Sarah: I’m a single mum with one 10 year-old daughter. My parents are 75 and vulnerable. They usually look after my daughter when I work on Fridays and Saturdays. I’m still on furlough from Homebase, but my hours can’t be changed to school hours. What should I do - and will I still have a job to go to?
Of course, it would be against health guidelines for you or your daughter to mix with your parents at the moment.
If you’re unable to work because of caring responsibilities – including caring for children who are at home because of circumstances resulting from Coronovirus – at the moment you are eligible for the furlough scheme.
As you’ll know, your employer has to agree to keep you on furlough, but the scheme has now been extended until the end of October - so if your employer agrees, they may be able to extend your furlough until then – or until you can make other arrangements for your daughter.
From the beginning of August, a new amendment to the scheme means that employees will be able to go back to work part-time if their employers contribute to a proportion of their wages, so it may be worth talking to your boss about whether that could be an option – if some of your hours could work around school when your daughter goes back.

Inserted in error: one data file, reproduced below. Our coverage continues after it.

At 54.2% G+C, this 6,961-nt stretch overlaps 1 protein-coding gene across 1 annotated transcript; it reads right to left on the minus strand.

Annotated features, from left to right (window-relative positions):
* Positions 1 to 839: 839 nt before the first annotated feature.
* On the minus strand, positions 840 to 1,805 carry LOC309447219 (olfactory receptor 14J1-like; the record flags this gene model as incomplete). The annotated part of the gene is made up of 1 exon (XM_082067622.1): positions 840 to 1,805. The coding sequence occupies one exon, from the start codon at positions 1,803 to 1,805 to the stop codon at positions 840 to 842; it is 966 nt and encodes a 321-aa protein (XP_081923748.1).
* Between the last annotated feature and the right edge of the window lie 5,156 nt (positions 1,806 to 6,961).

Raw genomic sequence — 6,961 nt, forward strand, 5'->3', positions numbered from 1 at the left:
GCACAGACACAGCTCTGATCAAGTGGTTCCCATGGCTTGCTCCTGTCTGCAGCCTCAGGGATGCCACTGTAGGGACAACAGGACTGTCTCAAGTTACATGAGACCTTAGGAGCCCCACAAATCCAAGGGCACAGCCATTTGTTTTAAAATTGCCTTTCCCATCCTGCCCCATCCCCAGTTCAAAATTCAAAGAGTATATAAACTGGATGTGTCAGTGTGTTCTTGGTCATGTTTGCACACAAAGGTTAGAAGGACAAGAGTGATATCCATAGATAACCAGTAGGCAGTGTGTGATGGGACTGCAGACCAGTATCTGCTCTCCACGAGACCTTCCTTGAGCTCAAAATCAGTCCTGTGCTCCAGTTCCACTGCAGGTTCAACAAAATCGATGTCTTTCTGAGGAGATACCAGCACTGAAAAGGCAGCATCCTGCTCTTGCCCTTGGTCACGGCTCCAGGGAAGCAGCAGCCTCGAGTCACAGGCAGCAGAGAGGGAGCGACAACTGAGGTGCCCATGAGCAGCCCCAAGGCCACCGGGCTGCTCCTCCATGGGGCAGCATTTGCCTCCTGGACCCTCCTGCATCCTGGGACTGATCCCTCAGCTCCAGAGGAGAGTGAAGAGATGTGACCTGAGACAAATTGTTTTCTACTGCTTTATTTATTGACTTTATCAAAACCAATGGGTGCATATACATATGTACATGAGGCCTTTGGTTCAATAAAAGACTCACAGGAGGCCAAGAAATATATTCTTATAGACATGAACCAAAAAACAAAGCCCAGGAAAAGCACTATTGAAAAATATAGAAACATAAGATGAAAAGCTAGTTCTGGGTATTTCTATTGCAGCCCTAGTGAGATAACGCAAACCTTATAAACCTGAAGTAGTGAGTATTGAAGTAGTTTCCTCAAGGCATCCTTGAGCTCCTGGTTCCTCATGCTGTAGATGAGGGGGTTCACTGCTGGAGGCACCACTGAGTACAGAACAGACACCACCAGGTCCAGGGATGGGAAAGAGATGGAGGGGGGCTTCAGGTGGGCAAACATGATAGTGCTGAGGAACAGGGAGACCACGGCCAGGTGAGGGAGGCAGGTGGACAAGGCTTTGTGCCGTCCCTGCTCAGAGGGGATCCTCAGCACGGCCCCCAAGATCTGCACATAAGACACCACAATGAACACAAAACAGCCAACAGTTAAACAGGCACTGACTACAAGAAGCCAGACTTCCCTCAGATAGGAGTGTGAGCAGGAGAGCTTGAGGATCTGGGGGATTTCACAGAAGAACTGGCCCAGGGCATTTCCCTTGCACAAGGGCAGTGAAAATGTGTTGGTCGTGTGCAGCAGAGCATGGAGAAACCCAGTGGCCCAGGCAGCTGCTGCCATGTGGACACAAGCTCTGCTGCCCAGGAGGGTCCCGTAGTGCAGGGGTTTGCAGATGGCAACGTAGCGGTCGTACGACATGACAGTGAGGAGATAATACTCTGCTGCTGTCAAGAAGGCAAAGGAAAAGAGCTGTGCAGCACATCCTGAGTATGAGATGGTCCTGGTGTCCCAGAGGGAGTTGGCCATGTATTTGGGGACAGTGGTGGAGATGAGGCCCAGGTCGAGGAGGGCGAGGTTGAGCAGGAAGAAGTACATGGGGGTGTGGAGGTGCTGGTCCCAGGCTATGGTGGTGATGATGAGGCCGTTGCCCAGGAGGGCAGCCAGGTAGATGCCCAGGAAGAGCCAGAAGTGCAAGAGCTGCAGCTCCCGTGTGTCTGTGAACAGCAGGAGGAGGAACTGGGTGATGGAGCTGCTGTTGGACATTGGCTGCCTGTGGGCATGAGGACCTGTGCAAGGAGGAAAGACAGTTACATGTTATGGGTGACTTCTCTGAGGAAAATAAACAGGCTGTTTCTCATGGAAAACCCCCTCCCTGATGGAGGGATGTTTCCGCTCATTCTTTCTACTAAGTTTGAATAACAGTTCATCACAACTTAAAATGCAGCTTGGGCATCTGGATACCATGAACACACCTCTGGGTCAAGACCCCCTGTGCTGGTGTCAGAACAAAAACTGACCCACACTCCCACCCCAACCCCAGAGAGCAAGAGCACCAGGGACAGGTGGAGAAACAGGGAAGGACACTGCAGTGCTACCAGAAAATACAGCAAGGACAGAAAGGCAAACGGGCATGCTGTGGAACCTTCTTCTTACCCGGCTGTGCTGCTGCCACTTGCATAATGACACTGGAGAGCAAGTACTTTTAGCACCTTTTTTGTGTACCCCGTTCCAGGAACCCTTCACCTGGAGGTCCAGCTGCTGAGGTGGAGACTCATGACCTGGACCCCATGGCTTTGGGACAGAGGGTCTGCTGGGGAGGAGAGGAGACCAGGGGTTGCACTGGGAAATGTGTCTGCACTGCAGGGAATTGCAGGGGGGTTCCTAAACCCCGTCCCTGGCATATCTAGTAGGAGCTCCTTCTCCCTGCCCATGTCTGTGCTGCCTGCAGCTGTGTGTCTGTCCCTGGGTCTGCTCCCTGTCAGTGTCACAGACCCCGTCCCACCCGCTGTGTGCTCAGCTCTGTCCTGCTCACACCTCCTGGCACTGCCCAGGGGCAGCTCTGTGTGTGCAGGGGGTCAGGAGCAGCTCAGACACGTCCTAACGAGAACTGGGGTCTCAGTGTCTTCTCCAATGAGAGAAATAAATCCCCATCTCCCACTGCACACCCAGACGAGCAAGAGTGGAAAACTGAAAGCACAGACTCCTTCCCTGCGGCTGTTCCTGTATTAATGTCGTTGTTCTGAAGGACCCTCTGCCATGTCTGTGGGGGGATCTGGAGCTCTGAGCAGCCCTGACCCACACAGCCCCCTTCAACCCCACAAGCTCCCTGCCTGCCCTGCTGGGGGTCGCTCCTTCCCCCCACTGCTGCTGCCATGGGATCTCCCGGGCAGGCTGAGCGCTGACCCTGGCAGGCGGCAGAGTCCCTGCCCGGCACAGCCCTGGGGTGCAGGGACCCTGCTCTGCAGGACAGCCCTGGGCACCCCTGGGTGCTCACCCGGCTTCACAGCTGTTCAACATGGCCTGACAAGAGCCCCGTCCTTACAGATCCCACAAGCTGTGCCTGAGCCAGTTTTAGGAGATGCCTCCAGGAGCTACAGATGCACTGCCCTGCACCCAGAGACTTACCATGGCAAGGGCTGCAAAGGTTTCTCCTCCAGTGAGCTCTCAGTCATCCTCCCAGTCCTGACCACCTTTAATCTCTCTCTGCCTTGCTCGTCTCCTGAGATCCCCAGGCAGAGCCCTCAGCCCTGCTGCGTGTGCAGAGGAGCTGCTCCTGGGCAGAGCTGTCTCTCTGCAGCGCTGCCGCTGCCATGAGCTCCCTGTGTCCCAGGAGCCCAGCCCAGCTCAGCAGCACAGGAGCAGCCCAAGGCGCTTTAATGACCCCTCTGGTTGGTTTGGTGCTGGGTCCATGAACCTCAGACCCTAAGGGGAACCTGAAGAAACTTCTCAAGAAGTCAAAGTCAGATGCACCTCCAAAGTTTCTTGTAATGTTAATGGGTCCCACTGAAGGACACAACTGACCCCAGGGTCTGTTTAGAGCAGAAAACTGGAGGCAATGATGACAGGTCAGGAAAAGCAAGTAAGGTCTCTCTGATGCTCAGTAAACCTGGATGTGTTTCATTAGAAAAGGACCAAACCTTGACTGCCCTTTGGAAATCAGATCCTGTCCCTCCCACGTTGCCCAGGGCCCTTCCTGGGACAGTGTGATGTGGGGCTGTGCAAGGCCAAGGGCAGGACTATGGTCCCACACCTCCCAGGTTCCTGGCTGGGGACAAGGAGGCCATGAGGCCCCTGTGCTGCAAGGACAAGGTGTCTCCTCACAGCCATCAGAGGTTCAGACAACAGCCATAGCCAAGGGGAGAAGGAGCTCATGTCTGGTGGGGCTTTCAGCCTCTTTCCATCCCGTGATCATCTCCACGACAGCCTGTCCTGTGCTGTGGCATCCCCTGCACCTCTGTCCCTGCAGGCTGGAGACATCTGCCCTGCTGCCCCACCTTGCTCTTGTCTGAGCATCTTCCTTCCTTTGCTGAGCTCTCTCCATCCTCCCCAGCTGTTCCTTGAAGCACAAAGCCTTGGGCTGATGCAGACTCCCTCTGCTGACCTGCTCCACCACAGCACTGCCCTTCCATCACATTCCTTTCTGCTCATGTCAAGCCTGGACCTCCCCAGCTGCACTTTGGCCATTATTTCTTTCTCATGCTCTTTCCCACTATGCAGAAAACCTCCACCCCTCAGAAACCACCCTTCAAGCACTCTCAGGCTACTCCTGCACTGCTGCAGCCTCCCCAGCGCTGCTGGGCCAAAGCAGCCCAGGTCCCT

If your employer won’t keep you on furlough at all, you may be able to take annual leave if you have this available to you - so that you can care for your daughter at home.
If not - and if you can’t make other arrangements for your daughter’s care, you could ask to take unpaid leave to be at home with her.
Steve: Are children (or teenagers) allowed to stay over at separated parents' homes when both families have multiple people living in the household?
According to Government guidance, where the parents of children under 18 live in separate homes, the children are allowed to move between their parents’ homes.
This is allowed even if there are other people in those households.
However, the guidance does not say that children must move between the households – the decision is down to the parents – and the risk to the children, parents and any other people living in their households should be weighed up when making that decision.
For example, whether any member of either household is vulnerable to Coronavirus should be a consideration – as children coming in and out could put them at greater risk.
Remember, if the child or anyone in the household they are in develops symptoms of Covid-19, they should not be moving between households until the period of self-isolation is over.
(If the child themselves has symptoms, they should isolate for seven days; if another member of the household has symptoms, the child should isolate for fourteen days).